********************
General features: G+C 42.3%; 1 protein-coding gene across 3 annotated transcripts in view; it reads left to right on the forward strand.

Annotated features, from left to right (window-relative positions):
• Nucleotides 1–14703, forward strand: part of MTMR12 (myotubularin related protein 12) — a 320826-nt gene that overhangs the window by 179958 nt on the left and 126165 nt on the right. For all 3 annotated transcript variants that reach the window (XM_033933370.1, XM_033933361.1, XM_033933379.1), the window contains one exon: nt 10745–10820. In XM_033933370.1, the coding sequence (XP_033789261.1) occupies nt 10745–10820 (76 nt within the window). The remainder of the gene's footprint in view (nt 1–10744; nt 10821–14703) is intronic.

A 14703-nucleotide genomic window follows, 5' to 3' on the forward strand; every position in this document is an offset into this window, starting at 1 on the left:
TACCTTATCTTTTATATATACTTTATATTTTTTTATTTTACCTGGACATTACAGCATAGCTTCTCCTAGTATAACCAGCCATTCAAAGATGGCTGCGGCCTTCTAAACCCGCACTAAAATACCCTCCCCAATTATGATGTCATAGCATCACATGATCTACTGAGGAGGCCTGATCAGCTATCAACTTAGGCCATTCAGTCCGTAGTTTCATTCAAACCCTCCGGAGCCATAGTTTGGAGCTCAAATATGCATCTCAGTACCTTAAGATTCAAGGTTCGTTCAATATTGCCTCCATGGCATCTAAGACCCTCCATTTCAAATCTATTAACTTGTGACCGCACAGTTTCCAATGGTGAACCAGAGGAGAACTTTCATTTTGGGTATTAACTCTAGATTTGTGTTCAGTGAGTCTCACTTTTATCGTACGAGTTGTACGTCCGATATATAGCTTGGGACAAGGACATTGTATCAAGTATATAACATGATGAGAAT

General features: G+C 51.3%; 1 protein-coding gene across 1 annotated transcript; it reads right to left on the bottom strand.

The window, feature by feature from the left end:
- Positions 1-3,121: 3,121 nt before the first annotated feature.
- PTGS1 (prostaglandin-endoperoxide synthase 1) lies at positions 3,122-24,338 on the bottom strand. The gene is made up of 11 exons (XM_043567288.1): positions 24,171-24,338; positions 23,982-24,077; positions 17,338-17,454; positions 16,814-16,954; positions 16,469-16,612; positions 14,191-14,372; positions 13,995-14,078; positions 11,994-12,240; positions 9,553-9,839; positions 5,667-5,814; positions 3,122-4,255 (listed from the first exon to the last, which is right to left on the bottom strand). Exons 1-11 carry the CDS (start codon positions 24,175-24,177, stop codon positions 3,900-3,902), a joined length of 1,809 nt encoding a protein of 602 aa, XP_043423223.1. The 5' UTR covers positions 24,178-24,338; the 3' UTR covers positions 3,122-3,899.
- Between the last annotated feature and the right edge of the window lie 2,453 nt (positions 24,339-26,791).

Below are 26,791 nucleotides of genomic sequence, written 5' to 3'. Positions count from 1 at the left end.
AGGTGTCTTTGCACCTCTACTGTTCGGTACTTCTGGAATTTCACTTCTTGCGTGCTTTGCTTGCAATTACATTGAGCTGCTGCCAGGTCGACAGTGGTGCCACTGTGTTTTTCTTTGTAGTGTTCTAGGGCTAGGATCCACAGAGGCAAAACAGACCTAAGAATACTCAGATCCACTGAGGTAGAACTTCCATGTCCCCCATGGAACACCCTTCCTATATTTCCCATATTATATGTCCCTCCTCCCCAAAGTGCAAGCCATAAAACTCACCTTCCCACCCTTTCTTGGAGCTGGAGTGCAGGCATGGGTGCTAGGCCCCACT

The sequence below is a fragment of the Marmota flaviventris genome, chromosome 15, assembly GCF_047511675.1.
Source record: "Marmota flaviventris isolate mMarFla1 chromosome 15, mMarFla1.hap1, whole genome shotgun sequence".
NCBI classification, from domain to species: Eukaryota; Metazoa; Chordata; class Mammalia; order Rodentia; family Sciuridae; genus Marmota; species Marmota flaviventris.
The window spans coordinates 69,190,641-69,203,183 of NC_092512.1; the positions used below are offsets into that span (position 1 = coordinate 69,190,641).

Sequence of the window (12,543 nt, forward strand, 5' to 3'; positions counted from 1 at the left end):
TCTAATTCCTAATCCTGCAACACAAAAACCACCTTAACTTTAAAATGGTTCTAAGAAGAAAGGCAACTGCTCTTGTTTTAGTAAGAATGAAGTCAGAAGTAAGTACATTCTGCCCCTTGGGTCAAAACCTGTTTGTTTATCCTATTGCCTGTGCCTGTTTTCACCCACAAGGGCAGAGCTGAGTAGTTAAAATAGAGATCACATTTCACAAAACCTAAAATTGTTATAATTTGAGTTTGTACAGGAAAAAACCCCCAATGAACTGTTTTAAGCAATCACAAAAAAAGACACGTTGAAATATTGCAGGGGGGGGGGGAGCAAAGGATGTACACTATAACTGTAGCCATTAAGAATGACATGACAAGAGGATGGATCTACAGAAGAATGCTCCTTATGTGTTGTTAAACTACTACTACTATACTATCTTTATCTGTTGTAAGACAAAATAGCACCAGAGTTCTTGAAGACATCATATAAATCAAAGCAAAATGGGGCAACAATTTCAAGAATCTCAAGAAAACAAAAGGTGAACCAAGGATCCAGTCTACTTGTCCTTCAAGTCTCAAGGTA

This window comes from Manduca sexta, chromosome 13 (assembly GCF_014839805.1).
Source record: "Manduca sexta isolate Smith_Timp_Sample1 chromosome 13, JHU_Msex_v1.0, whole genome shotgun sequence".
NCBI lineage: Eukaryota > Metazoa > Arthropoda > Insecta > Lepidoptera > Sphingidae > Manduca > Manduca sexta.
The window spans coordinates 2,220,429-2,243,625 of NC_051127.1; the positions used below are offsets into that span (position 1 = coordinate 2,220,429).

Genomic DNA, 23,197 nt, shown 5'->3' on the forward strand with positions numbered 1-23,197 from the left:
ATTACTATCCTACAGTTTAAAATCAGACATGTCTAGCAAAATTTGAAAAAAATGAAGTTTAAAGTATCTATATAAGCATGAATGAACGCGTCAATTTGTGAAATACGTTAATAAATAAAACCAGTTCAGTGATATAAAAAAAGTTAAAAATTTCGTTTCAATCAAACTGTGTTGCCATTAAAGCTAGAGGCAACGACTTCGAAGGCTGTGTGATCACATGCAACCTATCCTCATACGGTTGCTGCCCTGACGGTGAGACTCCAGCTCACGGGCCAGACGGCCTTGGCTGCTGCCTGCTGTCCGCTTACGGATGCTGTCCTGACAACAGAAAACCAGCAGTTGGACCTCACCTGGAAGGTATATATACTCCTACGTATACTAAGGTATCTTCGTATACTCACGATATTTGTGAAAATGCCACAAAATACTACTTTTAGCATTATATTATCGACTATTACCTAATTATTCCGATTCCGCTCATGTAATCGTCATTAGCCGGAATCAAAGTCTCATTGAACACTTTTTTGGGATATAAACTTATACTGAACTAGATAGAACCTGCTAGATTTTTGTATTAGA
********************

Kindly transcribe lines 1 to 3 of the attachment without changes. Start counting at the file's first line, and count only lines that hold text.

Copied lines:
General features: G+C 42.3%; 1 protein-coding gene across 3 annotated transcripts in view; it reads left to right on the forward strand.

Annotated features, from left to right (window-relative positions):
• Nucleotides 1–14703, forward strand: part of MTMR12 (myotubularin related protein 12) — a 320826-nt gene that overhangs the window by 179958 nt on the left and 126165 nt on the right. For all 3 annotated transcript variants that reach the window (XM_033933370.1, XM_033933361.1, XM_033933379.1), the window contains one exon: nt 10745–10820. In XM_033933370.1, the coding sequence (XP_033789261.1) occupies nt 10745–10820 (76 nt within the window). The remainder of the gene's footprint in view (nt 1–10744; nt 10821–14703) is intronic.